Long before North American settlers grew corn to make bourbon or malted barley for beer, the Puritans planted apple seeds to nurture the star ingredient for their favourite tipple: cider.
“America was built on cider,” says Chris Haworth, co-owner and cider-maker at West Avenue Cider House in Freelton, Ont. Not only would farmers pay their labourers partly in cider, he says, but in colonial times the fermented beverage was considered safer to drink than water. Prohibition effectively killed cider on the continent—entire orchards were torn down to keep the citizens dry—and it wasn’t until 2010 that the boozy apple bevvy started making a comeback. “All these orchards are being put back in and cider’s having its [second] heyday,” says Haworth.
Indeed, in the apple-growing regions of Canada and the United States—from B.C. to Nova Scotia and south to Texas—cider is fast becoming a craft darling. It’s gluten-free, steeped in history and occupies a comfortable niche as a gateway between beer and wine. Plus, it’s delicious. For these reasons, Haworth, a cider-loving Brit with a chef’s background, saw an opportunity to turn Ontario apples into a liquid every adult could love.
In 2012, after four years of research and recipe testing, Haworth and his wife, Amy Robson, opened their cider house in Freelton (a community in Hamilton) located between Toronto and the Niagara wine region.
West Avenue Cider House sits on a 75-acre farm planted with about 6,500 trees that produce a staggering 100 varieties of apples. The casual tasting room offers 15 different kinds of cider on tap and in bottles, from a traditional cider made with 100 per cent Ontario heritage apples, to a Spanish-style sour cider. “Cider has many styles and, as with craft beer, there’s a lot of experimentation going on,” says Haworth.
Many makers are barrel-aging their ciders, adding seasonal or tropical fruits and dry-hopping them for a deeper, more sophisticated flavour. Others are turning late-harvest apples into rich ice ciders by freezing the apples prior to fermentation, similar to the process of ice wine. “There are no limits, really,” says Haworth.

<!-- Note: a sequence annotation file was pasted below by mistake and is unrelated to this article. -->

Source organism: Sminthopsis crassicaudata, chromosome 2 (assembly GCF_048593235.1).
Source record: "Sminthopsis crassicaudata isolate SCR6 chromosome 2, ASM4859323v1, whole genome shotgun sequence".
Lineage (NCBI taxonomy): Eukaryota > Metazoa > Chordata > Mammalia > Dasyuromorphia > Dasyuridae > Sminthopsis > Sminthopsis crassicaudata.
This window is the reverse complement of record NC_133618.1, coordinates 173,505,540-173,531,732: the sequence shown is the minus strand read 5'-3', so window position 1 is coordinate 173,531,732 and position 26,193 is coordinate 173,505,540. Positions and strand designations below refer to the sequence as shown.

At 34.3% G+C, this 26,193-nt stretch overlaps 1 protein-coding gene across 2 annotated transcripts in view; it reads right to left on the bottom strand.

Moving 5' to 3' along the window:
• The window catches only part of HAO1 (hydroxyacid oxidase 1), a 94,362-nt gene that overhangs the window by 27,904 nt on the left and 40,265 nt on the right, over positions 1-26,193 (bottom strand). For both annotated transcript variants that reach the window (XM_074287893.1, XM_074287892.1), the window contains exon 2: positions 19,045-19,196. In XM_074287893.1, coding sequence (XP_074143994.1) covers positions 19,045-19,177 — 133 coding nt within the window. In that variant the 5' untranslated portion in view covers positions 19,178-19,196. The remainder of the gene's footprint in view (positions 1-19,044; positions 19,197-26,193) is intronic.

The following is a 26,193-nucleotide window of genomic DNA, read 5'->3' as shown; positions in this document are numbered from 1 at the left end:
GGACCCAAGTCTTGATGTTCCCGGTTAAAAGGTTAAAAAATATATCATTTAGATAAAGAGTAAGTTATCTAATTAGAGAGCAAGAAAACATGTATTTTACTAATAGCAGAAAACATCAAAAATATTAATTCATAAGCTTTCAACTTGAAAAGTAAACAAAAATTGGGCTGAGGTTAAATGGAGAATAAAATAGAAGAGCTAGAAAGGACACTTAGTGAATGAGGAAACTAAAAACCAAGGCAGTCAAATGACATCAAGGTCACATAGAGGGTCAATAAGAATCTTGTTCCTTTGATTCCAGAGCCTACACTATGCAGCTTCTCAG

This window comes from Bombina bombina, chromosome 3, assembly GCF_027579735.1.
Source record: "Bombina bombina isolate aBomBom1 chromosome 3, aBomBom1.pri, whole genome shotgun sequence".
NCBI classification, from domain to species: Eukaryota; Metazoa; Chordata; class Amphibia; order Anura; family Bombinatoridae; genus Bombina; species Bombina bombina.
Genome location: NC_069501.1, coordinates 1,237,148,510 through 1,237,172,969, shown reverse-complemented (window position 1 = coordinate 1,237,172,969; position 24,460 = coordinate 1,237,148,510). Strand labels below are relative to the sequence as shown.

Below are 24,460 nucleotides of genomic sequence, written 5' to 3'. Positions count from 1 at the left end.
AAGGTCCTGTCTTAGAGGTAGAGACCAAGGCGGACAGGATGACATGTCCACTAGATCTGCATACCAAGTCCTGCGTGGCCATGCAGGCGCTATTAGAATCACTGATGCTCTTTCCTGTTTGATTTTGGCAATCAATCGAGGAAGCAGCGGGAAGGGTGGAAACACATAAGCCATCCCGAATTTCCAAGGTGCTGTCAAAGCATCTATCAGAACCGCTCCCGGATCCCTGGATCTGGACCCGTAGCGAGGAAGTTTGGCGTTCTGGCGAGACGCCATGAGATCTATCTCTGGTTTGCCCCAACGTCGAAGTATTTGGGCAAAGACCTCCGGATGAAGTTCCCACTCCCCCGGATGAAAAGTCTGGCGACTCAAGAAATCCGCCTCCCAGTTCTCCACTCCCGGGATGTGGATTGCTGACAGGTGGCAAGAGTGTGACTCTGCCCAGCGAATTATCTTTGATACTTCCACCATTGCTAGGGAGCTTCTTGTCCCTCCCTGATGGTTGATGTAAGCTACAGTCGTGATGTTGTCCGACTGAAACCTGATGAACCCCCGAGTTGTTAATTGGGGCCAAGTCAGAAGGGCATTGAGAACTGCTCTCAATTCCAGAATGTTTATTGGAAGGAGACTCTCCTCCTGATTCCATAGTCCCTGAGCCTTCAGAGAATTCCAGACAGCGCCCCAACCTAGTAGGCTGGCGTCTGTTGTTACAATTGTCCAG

He sees the drink’s future playing out like wine, with makers striving to produce single-varietal ciders or creating the perfect blend—à la Bordeaux—using heirloom apples. “What I want to give customers is [a single] apple variety, or a perfect blend of [different] apples,” Hayworth says. “That to me is the Holy Grail.”
4 Creative Ciders to Try
Rumrunner, Sea Cider Farm & Ciderhouse, Saanichton, B.C.
This 12.5 per cent cider is aged in rum-soaked bourbon barrels and drinks like a rummy apple cocktail.
Heritage Dry, West Avenue Cider House, Freelton, Ontario
As a blend of four heritage apples grown on-farm, this cider reflects the Ontario orchard’s terroir.
Grasshop-ah, Colorado Cider Company, Denver, Colorado
Lightly hopped and spiced with lemongrass, this cider bridges the gap between beer geek and cider convert.
Fruit of the Forest, Nine Pin Cider, Albany, New York
The flavours of the forest live in this cider that’s been co-fermented with sour cherries and the cones of staghorn sumac plant.
[This story appears in the November 2018 issue of WestJet Magazine]
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